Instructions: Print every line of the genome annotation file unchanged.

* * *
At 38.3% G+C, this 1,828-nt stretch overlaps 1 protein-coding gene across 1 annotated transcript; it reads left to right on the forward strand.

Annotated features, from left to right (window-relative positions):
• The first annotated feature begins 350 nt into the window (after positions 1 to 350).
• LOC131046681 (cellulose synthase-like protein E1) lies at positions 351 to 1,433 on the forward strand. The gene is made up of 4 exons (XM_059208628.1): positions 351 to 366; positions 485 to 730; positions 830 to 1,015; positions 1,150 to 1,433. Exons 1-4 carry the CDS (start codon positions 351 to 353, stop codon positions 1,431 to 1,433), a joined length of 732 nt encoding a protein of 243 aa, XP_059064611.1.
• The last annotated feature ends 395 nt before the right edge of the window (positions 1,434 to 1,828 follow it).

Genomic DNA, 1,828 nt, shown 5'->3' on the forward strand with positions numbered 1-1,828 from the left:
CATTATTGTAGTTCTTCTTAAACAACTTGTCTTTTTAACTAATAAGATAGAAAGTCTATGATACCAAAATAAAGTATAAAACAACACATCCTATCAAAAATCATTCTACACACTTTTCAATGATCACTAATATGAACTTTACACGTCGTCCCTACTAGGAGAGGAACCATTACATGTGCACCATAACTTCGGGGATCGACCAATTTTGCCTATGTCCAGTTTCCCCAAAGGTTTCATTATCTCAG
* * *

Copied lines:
At 38.3% G+C, this 1,828-nt stretch overlaps 1 protein-coding gene across 1 annotated transcript; it reads left to right on the forward strand.

Annotated features, from left to right (window-relative positions):
• The first annotated feature begins 350 nt into the window (after positions 1 to 350).
• LOC131046681 (cellulose synthase-like protein E1) lies at positions 351 to 1,433 on the forward strand. The gene is made up of 4 exons (XM_059208628.1): positions 351 to 366; positions 485 to 730; positions 830 to 1,015; positions 1,150 to 1,433. Exons 1-4 carry the CDS (start codon positions 351 to 353, stop codon positions 1,431 to 1,433), a joined length of 732 nt encoding a protein of 243 aa, XP_059064611.1.
• The last annotated feature ends 395 nt before the right edge of the window (positions 1,434 to 1,828 follow it).

Genomic DNA, 1,828 nt, shown 5'->3' on the forward strand with positions numbered 1-1,828 from the left:
CATTATTGTAGTTCTTCTTAAACAACTTGTCTTTTTAACTAATAAGATAGAAAGTCTATGATACCAAAATAAAGTATAAAACAACACATCCTATCAAAAATCATTCTACACACTTTTCAATGATCACTAATATGAACTTTACACGTCGTCCCTACTAGGAGAGGAACCATTACATGTGCACCATAACTTCGGGGATCGACCAATTTTGCCTATGTCCAGTTTCCCCAAAGGTTTCATTATCTCAG